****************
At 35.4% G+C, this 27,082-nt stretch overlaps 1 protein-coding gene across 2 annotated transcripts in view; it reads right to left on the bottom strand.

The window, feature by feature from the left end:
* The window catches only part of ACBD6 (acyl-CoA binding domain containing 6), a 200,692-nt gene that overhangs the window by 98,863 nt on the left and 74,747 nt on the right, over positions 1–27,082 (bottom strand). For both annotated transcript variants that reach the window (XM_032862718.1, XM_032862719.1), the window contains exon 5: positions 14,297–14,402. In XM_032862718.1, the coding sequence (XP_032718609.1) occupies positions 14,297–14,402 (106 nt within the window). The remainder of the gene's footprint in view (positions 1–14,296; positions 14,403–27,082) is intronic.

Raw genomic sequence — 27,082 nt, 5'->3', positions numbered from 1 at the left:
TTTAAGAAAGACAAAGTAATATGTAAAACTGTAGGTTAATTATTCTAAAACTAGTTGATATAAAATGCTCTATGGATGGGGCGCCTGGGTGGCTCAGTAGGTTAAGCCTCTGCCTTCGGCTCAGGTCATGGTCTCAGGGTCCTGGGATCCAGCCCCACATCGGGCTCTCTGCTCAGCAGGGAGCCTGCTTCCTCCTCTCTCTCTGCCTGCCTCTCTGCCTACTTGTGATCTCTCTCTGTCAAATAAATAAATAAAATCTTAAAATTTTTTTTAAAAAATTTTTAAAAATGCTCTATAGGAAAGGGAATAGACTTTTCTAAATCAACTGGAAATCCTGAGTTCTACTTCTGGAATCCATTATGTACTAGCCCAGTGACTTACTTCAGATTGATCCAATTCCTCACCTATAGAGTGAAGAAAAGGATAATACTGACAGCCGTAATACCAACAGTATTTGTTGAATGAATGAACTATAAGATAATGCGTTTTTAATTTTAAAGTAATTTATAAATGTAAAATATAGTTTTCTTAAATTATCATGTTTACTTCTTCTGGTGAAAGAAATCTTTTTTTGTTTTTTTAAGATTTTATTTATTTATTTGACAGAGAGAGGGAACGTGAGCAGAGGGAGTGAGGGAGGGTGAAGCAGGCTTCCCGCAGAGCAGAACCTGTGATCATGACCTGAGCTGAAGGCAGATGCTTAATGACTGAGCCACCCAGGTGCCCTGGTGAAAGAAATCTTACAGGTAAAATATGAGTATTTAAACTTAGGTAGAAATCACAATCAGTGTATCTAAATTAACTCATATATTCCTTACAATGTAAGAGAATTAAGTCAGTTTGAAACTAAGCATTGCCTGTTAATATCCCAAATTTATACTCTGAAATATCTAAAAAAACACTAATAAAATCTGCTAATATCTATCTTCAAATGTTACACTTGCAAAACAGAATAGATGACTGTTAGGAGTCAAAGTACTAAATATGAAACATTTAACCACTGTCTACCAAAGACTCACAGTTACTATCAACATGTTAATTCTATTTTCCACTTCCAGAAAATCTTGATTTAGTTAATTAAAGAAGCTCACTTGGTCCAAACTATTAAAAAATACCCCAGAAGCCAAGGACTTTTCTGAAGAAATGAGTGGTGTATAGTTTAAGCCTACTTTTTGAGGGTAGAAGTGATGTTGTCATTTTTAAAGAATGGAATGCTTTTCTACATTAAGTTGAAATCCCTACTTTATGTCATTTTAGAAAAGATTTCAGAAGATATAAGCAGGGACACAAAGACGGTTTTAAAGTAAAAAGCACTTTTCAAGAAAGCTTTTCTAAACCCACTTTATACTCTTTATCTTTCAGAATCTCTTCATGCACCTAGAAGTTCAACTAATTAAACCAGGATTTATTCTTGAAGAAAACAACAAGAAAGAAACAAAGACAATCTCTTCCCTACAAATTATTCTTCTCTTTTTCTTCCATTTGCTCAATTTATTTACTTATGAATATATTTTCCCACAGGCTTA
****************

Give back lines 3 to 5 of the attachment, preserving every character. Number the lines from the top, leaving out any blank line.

* The window catches only part of ACBD6 (acyl-CoA binding domain containing 6), a 200,692-nt gene that overhangs the window by 98,863 nt on the left and 74,747 nt on the right, over positions 1–27,082 (bottom strand). For both annotated transcript variants that reach the window (XM_032862718.1, XM_032862719.1), the window contains exon 5: positions 14,297–14,402. In XM_032862718.1, the coding sequence (XP_032718609.1) occupies positions 14,297–14,402 (106 nt within the window). The remainder of the gene's footprint in view (positions 1–14,296; positions 14,403–27,082) is intronic.

Raw genomic sequence — 27,082 nt, 5'->3', positions numbered from 1 at the left:
TTTAAGAAAGACAAAGTAATATGTAAAACTGTAGGTTAATTATTCTAAAACTAGTTGATATAAAATGCTCTATGGATGGGGCGCCTGGGTGGCTCAGTAGGTTAAGCCTCTGCCTTCGGCTCAGGTCATGGTCTCAGGGTCCTGGGATCCAGCCCCACATCGGGCTCTCTGCTCAGCAGGGAGCCTGCTTCCTCCTCTCTCTCTGCCTGCCTCTCTGCCTACTTGTGATCTCTCTCTGTCAAATAAATAAATAAAATCTTAAAATTTTTTTTAAAAAATTTTTAAAAATGCTCTATAGGAAAGGGAATAGACTTTTCTAAATCAACTGGAAATCCTGAGTTCTACTTCTGGAATCCATTATGTACTAGCCCAGTGACTTACTTCAGATTGATCCAATTCCTCACCTATAGAGTGAAGAAAAGGATAATACTGACAGCCGTAATACCAACAGTATTTGTTGAATGAATGAACTATAAGATAATGCGTTTTTAATTTTAAAGTAATTTATAAATGTAAAATATAGTTTTCTTAAATTATCATGTTTACTTCTTCTGGTGAAAGAAATCTTTTTTTGTTTTTTTAAGATTTTATTTATTTATTTGACAGAGAGAGGGAACGTGAGCAGAGGGAGTGAGGGAGGGTGAAGCAGGCTTCCCGCAGAGCAGAACCTGTGATCATGACCTGAGCTGAAGGCAGATGCTTAATGACTGAGCCACCCAGGTGCCCTGGTGAAAGAAATCTTACAGGTAAAATATGAGTATTTAAACTTAGGTAGAAATCACAATCAGTGTATCTAAATTAACTCATATATTCCTTACAATGTAAGAGAATTAAGTCAGTTTGAAACTAAGCATTGCCTGTTAATATCCCAAATTTATACTCTGAAATATCTAAAAAAACACTAATAAAATCTGCTAATATCTATCTTCAAATGTTACACTTGCAAAACAGAATAGATGACTGTTAGGAGTCAAAGTACTAAATATGAAACATTTAACCACTGTCTACCAAAGACTCACAGTTACTATCAACATGTTAATTCTATTTTCCACTTCCAGAAAATCTTGATTTAGTTAATTAAAGAAGCTCACTTGGTCCAAACTATTAAAAAATACCCCAGAAGCCAAGGACTTTTCTGAAGAAATGAGTGGTGTATAGTTTAAGCCTACTTTTTGAGGGTAGAAGTGATGTTGTCATTTTTAAAGAATGGAATGCTTTTCTACATTAAGTTGAAATCCCTACTTTATGTCATTTTAGAAAAGATTTCAGAAGATATAAGCAGGGACACAAAGACGGTTTTAAAGTAAAAAGCACTTTTCAAGAAAGCTTTTCTAAACCCACTTTATACTCTTTATCTTTCAGAATCTCTTCATGCACCTAGAAGTTCAACTAATTAAACCAGGATTTATTCTTGAAGAAAACAACAAGAAAGAAACAAAGACAATCTCTTCCCTACAAATTATTCTTCTCTTTTTCTTCCATTTGCTCAATTTATTTACTTATGAATATATTTTCCCACAGGCTTA